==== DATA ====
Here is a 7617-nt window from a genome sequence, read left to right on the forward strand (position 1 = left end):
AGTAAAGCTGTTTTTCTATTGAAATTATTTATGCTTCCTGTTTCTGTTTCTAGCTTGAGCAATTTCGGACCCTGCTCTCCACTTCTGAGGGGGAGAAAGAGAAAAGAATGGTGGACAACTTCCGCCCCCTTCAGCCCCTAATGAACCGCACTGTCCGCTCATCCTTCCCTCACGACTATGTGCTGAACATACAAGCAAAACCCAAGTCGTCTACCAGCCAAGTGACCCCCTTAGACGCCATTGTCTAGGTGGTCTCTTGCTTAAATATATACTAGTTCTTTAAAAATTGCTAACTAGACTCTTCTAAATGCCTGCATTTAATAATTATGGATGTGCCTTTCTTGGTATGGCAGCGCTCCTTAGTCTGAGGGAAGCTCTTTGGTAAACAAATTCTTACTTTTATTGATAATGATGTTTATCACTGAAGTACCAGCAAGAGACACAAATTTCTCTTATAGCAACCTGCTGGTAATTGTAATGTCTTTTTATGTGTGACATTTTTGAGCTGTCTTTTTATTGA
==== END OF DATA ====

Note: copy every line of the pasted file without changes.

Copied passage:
Here is a 7617-nt window from a genome sequence, read left to right on the forward strand (position 1 = left end):
AGTAAAGCTGTTTTTCTATTGAAATTATTTATGCTTCCTGTTTCTGTTTCTAGCTTGAGCAATTTCGGACCCTGCTCTCCACTTCTGAGGGGGAGAAAGAGAAAAGAATGGTGGACAACTTCCGCCCCCTTCAGCCCCTAATGAACCGCACTGTCCGCTCATCCTTCCCTCACGACTATGTGCTGAACATACAAGCAAAACCCAAGTCGTCTACCAGCCAAGTGACCCCCTTAGACGCCATTGTCTAGGTGGTCTCTTGCTTAAATATATACTAGTTCTTTAAAAATTGCTAACTAGACTCTTCTAAATGCCTGCATTTAATAATTATGGATGTGCCTTTCTTGGTATGGCAGCGCTCCTTAGTCTGAGGGAAGCTCTTTGGTAAACAAATTCTTACTTTTATTGATAATGATGTTTATCACTGAAGTACCAGCAAGAGACACAAATTTCTCTTATAGCAACCTGCTGGTAATTGTAATGTCTTTTTATGTGTGACATTTTTGAGCTGTCTTTTTATTGA